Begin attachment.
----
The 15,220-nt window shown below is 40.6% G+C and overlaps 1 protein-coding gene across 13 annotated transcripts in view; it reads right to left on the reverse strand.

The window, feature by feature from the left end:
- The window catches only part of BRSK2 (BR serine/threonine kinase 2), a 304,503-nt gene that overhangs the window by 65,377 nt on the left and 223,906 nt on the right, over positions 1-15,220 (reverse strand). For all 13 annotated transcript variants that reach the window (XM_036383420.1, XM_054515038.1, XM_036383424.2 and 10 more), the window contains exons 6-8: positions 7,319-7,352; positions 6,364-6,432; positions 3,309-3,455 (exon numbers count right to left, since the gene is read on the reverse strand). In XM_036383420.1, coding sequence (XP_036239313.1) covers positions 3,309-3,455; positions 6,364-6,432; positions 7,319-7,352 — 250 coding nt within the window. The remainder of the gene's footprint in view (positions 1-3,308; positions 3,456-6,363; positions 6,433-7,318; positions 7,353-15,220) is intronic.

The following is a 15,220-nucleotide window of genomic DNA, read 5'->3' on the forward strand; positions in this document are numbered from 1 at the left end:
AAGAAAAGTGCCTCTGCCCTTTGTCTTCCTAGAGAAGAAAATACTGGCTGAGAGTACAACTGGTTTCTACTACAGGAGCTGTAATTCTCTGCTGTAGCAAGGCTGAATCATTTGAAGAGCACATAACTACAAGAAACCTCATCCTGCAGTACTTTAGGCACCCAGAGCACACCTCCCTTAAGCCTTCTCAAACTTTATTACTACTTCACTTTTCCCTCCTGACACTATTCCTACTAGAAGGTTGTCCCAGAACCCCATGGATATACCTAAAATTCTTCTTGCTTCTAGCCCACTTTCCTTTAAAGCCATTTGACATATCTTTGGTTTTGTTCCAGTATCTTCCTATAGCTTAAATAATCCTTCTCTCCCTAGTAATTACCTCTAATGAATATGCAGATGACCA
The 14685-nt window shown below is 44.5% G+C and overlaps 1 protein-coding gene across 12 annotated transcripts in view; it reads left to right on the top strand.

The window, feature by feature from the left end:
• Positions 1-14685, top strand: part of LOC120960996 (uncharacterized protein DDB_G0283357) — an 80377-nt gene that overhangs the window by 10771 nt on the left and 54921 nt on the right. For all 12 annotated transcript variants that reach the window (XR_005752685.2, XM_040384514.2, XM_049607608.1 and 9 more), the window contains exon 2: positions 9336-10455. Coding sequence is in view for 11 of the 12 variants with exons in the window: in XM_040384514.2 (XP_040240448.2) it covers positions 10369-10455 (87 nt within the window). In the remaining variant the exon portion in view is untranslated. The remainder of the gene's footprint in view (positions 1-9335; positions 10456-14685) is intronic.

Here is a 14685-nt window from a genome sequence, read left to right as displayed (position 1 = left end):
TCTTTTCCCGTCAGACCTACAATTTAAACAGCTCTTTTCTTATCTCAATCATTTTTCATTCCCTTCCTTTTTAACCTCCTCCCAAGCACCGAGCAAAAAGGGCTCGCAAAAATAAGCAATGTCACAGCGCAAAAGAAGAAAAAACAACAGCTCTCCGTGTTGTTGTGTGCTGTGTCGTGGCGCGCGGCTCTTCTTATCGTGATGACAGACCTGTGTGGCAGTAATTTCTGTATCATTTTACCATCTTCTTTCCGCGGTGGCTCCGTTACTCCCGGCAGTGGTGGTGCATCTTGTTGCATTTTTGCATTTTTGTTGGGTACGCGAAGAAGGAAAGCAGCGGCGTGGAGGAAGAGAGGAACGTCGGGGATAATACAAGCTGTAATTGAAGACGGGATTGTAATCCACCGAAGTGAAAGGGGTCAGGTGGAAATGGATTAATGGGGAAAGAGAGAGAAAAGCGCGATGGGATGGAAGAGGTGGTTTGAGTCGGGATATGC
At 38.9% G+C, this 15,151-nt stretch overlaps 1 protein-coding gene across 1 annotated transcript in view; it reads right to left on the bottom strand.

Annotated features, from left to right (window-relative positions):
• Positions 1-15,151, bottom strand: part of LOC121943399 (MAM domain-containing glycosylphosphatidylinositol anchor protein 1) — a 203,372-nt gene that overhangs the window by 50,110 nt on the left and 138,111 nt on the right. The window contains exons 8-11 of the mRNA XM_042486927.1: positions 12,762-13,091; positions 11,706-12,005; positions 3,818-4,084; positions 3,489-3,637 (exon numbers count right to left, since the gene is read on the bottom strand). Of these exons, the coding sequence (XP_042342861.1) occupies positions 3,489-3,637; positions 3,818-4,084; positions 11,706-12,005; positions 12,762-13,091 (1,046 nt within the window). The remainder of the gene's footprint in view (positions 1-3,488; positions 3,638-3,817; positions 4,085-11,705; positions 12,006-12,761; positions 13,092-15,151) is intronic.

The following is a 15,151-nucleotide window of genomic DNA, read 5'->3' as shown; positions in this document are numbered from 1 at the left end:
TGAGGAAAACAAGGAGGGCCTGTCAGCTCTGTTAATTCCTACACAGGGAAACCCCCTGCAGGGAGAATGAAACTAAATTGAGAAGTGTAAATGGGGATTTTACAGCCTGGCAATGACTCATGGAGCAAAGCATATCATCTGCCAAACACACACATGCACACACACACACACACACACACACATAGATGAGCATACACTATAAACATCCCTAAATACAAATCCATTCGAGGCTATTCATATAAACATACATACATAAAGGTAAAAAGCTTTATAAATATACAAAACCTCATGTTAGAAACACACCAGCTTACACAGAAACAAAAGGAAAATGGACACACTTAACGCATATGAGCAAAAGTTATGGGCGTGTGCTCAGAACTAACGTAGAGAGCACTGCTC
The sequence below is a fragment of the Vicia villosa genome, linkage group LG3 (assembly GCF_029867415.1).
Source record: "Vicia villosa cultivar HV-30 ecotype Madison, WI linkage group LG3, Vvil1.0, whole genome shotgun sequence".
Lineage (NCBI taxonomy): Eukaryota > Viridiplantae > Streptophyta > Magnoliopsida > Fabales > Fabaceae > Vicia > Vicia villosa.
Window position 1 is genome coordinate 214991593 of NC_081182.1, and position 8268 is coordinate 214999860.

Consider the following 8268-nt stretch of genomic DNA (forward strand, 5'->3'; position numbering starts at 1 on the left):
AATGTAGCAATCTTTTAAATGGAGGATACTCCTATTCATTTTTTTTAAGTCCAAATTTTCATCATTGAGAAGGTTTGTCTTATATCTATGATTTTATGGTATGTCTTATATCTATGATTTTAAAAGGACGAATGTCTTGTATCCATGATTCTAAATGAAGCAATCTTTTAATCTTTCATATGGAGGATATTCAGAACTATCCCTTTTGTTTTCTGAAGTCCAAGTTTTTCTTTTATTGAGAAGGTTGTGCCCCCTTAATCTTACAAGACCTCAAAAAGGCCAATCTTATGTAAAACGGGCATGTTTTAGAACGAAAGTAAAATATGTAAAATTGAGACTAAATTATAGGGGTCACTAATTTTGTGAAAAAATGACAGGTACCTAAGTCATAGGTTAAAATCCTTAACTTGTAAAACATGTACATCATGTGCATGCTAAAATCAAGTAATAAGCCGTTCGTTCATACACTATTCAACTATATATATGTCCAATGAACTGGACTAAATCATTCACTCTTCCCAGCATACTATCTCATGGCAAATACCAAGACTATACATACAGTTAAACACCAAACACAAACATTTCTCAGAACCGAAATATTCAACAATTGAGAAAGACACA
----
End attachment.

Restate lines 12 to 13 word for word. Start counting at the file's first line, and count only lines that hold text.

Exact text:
Annotated features, from left to right (window-relative positions):
• Positions 1-15,151, bottom strand: part of LOC121943399 (MAM domain-containing glycosylphosphatidylinositol anchor protein 1) — a 203,372-nt gene that overhangs the window by 50,110 nt on the left and 138,111 nt on the right. The window contains exons 8-11 of the mRNA XM_042486927.1: positions 12,762-13,091; positions 11,706-12,005; positions 3,818-4,084; positions 3,489-3,637 (exon numbers count right to left, since the gene is read on the bottom strand). Of these exons, the coding sequence (XP_042342861.1) occupies positions 3,489-3,637; positions 3,818-4,084; positions 11,706-12,005; positions 12,762-13,091 (1,046 nt within the window). The remainder of the gene's footprint in view (positions 1-3,488; positions 3,638-3,817; positions 4,085-11,705; positions 12,006-12,761; positions 13,092-15,151) is intronic.